Rare Russian horticulture collection under threat
One of Europe's largest horticultural collections near Saint Petersburg, which had survived the ravages of World War II, is now threatened by real estate construction after a court ruling.
The arbitration court Wednesday upheld the handover of land from the Pavlovsk station, which houses the collection, to a federal building agency which plans to construct cottages there, the Vavilov Horticulture Institute said in its website.
"this ... means the destruction of the collection which includes thousands of kinds of apple trees, cherry trees, wild strawberries, raspberries and other plants that were collected over the past century and of which 90 percent are unique," it said.
Two plots of land, totalling 90 hectares (22 acres) were ceded to the federal agency in 2009.
According to botanists, it would take years to transplant the Pavlovsk collection, which could prove fatal for the plants.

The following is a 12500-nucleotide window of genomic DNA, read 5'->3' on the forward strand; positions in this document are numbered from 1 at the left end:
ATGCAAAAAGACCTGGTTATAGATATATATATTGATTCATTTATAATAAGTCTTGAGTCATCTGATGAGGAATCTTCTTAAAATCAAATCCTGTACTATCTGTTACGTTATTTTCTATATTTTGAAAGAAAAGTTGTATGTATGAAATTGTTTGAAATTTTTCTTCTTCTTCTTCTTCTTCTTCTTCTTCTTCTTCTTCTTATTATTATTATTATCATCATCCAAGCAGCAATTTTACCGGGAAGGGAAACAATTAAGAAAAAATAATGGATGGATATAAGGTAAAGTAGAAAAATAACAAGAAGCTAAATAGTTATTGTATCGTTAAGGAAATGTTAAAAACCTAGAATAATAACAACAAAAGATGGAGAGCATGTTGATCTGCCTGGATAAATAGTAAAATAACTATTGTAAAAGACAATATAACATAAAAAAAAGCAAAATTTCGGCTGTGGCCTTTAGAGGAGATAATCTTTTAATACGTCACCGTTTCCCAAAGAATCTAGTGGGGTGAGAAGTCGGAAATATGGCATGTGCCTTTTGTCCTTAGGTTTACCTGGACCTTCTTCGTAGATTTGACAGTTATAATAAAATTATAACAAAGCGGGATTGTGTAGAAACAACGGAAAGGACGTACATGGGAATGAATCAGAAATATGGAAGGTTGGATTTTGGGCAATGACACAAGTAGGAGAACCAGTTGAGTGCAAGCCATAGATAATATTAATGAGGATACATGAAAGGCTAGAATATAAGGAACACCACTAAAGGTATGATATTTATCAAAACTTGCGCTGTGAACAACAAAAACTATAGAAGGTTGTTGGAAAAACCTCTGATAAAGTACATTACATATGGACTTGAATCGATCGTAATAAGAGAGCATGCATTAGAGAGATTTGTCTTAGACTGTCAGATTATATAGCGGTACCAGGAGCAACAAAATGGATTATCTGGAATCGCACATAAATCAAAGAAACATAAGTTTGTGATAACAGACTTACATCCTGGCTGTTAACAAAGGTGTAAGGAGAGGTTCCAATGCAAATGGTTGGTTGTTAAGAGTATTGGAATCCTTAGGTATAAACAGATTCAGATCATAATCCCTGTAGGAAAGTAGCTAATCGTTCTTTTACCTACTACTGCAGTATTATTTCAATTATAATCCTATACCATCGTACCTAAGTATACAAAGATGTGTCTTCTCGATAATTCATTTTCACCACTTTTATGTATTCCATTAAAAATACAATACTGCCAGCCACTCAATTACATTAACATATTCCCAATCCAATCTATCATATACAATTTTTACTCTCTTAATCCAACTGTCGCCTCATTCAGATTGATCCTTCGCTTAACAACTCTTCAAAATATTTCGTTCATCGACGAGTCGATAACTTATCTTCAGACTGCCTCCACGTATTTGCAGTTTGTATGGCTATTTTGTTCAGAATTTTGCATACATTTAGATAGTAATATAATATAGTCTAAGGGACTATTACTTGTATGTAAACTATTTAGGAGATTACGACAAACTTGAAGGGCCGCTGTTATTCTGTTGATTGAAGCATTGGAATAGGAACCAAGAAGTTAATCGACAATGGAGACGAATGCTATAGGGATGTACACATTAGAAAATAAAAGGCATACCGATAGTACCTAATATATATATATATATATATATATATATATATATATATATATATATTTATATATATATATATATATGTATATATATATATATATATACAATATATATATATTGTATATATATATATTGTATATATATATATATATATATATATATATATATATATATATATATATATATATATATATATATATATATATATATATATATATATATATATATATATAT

The Horticulture Institute in Saint Petersburg and its Pavlovsk station were founded in 1920s-1930s by the famed Russian genetics scientist Nikolai Vavilov.
During the World War II siege of Leningrad -- as Saint Petersburg was then known -- 12 of the institute's employees died of hunger rather than touch the collection's wheat and corn seeds.
Scientists appealed to Russia's President Dmitry Medvedev, calling on him to "preserve the future of Russian agriculture."
© 2010 AFP